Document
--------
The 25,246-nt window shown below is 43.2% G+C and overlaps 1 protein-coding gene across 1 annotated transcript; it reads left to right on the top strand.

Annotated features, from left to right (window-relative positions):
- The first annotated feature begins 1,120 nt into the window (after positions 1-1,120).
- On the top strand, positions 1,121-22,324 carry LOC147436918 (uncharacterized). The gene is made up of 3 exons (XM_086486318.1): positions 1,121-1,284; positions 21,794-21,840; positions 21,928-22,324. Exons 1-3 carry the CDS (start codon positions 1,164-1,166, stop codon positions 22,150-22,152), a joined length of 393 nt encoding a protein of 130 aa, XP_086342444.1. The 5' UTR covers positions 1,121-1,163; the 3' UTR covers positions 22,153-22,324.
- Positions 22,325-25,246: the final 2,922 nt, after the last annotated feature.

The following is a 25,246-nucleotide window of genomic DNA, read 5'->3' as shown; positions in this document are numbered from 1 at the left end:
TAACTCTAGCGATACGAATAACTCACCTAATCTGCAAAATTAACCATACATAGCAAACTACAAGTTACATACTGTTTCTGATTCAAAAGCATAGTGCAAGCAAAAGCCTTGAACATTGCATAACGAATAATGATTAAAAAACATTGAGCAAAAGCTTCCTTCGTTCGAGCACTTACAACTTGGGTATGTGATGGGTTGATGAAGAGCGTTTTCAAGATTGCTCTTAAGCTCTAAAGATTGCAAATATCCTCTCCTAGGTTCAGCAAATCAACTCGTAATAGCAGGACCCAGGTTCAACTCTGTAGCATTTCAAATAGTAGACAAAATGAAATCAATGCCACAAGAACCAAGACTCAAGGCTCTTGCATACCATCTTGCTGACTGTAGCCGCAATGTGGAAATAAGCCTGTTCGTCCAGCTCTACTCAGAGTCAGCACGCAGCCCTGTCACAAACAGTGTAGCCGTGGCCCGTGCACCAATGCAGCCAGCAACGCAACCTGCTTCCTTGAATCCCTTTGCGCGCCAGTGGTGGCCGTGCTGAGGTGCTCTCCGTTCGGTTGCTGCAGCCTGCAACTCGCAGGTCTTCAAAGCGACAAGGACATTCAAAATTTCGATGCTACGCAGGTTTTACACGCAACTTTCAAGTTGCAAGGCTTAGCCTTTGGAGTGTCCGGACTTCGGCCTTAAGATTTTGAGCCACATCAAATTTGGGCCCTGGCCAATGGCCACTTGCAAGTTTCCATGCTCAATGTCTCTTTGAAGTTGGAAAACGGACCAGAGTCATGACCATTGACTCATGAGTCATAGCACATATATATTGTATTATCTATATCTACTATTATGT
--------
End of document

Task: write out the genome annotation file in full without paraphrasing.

The 25,246-nt window shown below is 43.2% G+C and overlaps 1 protein-coding gene across 1 annotated transcript; it reads left to right on the top strand.

Annotated features, from left to right (window-relative positions):
- The first annotated feature begins 1,120 nt into the window (after positions 1-1,120).
- On the top strand, positions 1,121-22,324 carry LOC147436918 (uncharacterized). The gene is made up of 3 exons (XM_086486318.1): positions 1,121-1,284; positions 21,794-21,840; positions 21,928-22,324. Exons 1-3 carry the CDS (start codon positions 1,164-1,166, stop codon positions 22,150-22,152), a joined length of 393 nt encoding a protein of 130 aa, XP_086342444.1. The 5' UTR covers positions 1,121-1,163; the 3' UTR covers positions 22,153-22,324.
- Positions 22,325-25,246: the final 2,922 nt, after the last annotated feature.

The following is a 25,246-nucleotide window of genomic DNA, read 5'->3' as shown; positions in this document are numbered from 1 at the left end:
TAACTCTAGCGATACGAATAACTCACCTAATCTGCAAAATTAACCATACATAGCAAACTACAAGTTACATACTGTTTCTGATTCAAAAGCATAGTGCAAGCAAAAGCCTTGAACATTGCATAACGAATAATGATTAAAAAACATTGAGCAAAAGCTTCCTTCGTTCGAGCACTTACAACTTGGGTATGTGATGGGTTGATGAAGAGCGTTTTCAAGATTGCTCTTAAGCTCTAAAGATTGCAAATATCCTCTCCTAGGTTCAGCAAATCAACTCGTAATAGCAGGACCCAGGTTCAACTCTGTAGCATTTCAAATAGTAGACAAAATGAAATCAATGCCACAAGAACCAAGACTCAAGGCTCTTGCATACCATCTTGCTGACTGTAGCCGCAATGTGGAAATAAGCCTGTTCGTCCAGCTCTACTCAGAGTCAGCACGCAGCCCTGTCACAAACAGTGTAGCCGTGGCCCGTGCACCAATGCAGCCAGCAACGCAACCTGCTTCCTTGAATCCCTTTGCGCGCCAGTGGTGGCCGTGCTGAGGTGCTCTCCGTTCGGTTGCTGCAGCCTGCAACTCGCAGGTCTTCAAAGCGACAAGGACATTCAAAATTTCGATGCTACGCAGGTTTTACACGCAACTTTCAAGTTGCAAGGCTTAGCCTTTGGAGTGTCCGGACTTCGGCCTTAAGATTTTGAGCCACATCAAATTTGGGCCCTGGCCAATGGCCACTTGCAAGTTTCCATGCTCAATGTCTCTTTGAAGTTGGAAAACGGACCAGAGTCATGACCATTGACTCATGAGTCATAGCACATATATATTGTATTATCTATATCTACTATTATGT